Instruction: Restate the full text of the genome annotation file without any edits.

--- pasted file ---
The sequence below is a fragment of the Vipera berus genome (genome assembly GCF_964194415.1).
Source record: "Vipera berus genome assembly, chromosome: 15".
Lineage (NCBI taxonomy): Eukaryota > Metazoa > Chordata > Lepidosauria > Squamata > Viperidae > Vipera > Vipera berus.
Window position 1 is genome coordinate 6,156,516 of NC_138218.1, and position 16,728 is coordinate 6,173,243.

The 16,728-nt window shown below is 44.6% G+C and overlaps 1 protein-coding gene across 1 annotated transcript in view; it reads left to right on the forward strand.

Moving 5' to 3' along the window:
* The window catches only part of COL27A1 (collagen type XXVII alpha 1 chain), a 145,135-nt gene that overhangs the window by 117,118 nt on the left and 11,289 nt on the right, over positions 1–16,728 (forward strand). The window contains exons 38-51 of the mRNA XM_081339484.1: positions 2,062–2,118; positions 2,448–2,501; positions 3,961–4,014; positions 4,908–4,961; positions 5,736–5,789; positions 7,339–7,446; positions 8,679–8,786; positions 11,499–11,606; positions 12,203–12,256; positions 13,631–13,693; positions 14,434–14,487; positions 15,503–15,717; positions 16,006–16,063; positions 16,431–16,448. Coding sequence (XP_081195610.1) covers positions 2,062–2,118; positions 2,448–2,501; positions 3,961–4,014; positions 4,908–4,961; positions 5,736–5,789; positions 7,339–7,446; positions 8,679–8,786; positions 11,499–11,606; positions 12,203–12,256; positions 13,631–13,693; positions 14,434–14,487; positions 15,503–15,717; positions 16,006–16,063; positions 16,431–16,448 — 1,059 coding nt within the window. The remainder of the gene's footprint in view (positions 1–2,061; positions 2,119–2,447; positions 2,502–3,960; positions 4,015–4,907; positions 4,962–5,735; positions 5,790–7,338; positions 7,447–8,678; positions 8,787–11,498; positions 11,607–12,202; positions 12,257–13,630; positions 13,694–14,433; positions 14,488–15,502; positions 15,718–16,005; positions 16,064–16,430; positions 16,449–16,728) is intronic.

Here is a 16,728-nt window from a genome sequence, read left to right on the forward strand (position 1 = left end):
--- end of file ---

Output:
The sequence below is a fragment of the Vipera berus genome (genome assembly GCF_964194415.1).
Source record: "Vipera berus genome assembly, chromosome: 15".
Lineage (NCBI taxonomy): Eukaryota > Metazoa > Chordata > Lepidosauria > Squamata > Viperidae > Vipera > Vipera berus.
Window position 1 is genome coordinate 6,156,516 of NC_138218.1, and position 16,728 is coordinate 6,173,243.

The 16,728-nt window shown below is 44.6% G+C and overlaps 1 protein-coding gene across 1 annotated transcript in view; it reads left to right on the forward strand.

Moving 5' to 3' along the window:
* The window catches only part of COL27A1 (collagen type XXVII alpha 1 chain), a 145,135-nt gene that overhangs the window by 117,118 nt on the left and 11,289 nt on the right, over positions 1–16,728 (forward strand). The window contains exons 38-51 of the mRNA XM_081339484.1: positions 2,062–2,118; positions 2,448–2,501; positions 3,961–4,014; positions 4,908–4,961; positions 5,736–5,789; positions 7,339–7,446; positions 8,679–8,786; positions 11,499–11,606; positions 12,203–12,256; positions 13,631–13,693; positions 14,434–14,487; positions 15,503–15,717; positions 16,006–16,063; positions 16,431–16,448. Coding sequence (XP_081195610.1) covers positions 2,062–2,118; positions 2,448–2,501; positions 3,961–4,014; positions 4,908–4,961; positions 5,736–5,789; positions 7,339–7,446; positions 8,679–8,786; positions 11,499–11,606; positions 12,203–12,256; positions 13,631–13,693; positions 14,434–14,487; positions 15,503–15,717; positions 16,006–16,063; positions 16,431–16,448 — 1,059 coding nt within the window. The remainder of the gene's footprint in view (positions 1–2,061; positions 2,119–2,447; positions 2,502–3,960; positions 4,015–4,907; positions 4,962–5,735; positions 5,790–7,338; positions 7,447–8,678; positions 8,787–11,498; positions 11,607–12,202; positions 12,257–13,630; positions 13,694–14,433; positions 14,488–15,502; positions 15,718–16,005; positions 16,064–16,430; positions 16,449–16,728) is intronic.

Here is a 16,728-nt window from a genome sequence, read left to right on the forward strand (position 1 = left end):